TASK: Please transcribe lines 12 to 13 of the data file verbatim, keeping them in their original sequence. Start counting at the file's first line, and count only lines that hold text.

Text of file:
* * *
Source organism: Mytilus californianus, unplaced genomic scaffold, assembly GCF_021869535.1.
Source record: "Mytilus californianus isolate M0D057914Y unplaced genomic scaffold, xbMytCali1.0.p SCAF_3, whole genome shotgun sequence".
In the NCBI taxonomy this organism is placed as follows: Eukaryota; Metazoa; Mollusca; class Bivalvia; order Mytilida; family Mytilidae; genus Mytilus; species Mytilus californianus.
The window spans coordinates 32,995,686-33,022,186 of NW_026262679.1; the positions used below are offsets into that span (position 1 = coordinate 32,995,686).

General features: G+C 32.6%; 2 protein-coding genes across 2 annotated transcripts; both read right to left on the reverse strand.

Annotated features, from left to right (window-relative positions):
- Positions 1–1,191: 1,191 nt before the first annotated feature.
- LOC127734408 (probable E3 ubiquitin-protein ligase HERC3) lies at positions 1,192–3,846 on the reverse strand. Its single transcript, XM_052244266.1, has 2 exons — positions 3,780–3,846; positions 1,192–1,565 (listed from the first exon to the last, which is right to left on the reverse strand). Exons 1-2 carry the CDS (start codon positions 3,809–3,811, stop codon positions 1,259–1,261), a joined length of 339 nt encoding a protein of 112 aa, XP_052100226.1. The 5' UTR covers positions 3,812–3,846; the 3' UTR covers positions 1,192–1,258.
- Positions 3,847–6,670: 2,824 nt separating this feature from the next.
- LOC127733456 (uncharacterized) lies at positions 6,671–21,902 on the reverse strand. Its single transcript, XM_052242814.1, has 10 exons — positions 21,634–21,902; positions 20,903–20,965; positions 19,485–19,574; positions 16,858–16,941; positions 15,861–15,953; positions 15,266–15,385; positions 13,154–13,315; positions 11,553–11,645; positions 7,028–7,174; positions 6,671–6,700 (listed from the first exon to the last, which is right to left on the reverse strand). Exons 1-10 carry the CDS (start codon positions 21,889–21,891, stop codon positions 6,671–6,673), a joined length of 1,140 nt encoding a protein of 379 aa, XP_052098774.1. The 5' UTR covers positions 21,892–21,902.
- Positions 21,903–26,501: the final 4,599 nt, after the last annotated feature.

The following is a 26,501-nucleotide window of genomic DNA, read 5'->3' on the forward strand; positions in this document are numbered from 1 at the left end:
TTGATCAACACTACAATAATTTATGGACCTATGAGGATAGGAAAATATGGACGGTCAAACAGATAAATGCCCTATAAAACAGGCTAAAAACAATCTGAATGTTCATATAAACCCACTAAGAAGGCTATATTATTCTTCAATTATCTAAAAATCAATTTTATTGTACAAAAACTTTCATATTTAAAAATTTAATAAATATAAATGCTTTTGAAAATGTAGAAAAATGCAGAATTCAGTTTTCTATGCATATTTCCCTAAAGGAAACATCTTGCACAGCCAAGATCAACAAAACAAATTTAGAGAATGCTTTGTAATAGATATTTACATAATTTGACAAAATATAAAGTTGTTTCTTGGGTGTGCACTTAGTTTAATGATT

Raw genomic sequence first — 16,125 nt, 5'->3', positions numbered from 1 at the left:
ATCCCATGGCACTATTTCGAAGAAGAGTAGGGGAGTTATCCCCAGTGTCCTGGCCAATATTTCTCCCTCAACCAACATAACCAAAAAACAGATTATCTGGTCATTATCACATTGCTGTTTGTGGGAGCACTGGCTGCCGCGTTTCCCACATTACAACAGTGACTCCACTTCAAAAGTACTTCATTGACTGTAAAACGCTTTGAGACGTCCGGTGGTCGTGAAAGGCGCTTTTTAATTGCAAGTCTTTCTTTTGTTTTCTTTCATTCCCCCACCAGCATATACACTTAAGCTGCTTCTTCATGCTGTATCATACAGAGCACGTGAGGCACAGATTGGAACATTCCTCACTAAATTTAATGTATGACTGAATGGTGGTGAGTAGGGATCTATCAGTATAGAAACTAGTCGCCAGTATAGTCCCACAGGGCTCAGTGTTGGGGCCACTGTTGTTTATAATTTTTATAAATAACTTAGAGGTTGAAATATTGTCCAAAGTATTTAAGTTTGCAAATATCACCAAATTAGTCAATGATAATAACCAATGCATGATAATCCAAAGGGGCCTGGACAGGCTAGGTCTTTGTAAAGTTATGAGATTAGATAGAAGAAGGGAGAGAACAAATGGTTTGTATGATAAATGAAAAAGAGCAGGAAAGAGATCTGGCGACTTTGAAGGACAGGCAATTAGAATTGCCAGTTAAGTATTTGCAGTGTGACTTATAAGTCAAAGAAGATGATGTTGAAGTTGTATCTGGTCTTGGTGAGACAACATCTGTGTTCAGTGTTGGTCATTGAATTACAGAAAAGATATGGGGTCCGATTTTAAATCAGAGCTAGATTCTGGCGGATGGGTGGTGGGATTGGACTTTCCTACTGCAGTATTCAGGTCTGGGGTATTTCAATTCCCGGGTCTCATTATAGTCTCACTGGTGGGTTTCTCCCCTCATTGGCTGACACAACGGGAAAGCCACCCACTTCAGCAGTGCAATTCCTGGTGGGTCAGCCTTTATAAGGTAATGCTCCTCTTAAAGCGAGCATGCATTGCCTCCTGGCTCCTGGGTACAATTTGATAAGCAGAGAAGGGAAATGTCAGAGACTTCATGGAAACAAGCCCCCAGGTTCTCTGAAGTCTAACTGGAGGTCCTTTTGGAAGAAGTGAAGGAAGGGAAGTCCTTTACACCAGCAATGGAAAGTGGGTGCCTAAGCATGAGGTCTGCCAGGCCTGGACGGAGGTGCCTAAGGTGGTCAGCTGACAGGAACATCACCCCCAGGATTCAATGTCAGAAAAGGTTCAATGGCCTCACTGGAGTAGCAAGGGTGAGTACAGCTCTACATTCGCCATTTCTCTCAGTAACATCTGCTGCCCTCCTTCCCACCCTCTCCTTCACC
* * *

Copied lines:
The following is a 26,501-nucleotide window of genomic DNA, read 5'->3' on the forward strand; positions in this document are numbered from 1 at the left end:
TTGATCAACACTACAATAATTTATGGACCTATGAGGATAGGAAAATATGGACGGTCAAACAGATAAATGCCCTATAAAACAGGCTAAAAACAATCTGAATGTTCATATAAACCCACTAAGAAGGCTATATTATTCTTCAATTATCTAAAAATCAATTTTATTGTACAAAAACTTTCATATTTAAAAATTTAATAAATATAAATGCTTTTGAAAATGTAGAAAAATGCAGAATTCAGTTTTCTATGCATATTTCCCTAAAGGAAACATCTTGCACAGCCAAGATCAACAAAACAAATTTAGAGAATGCTTTGTAATAGATATTTACATAATTTGACAAAATATAAAGTTGTTTCTTGGGTGTGCACTTAGTTTAATGATT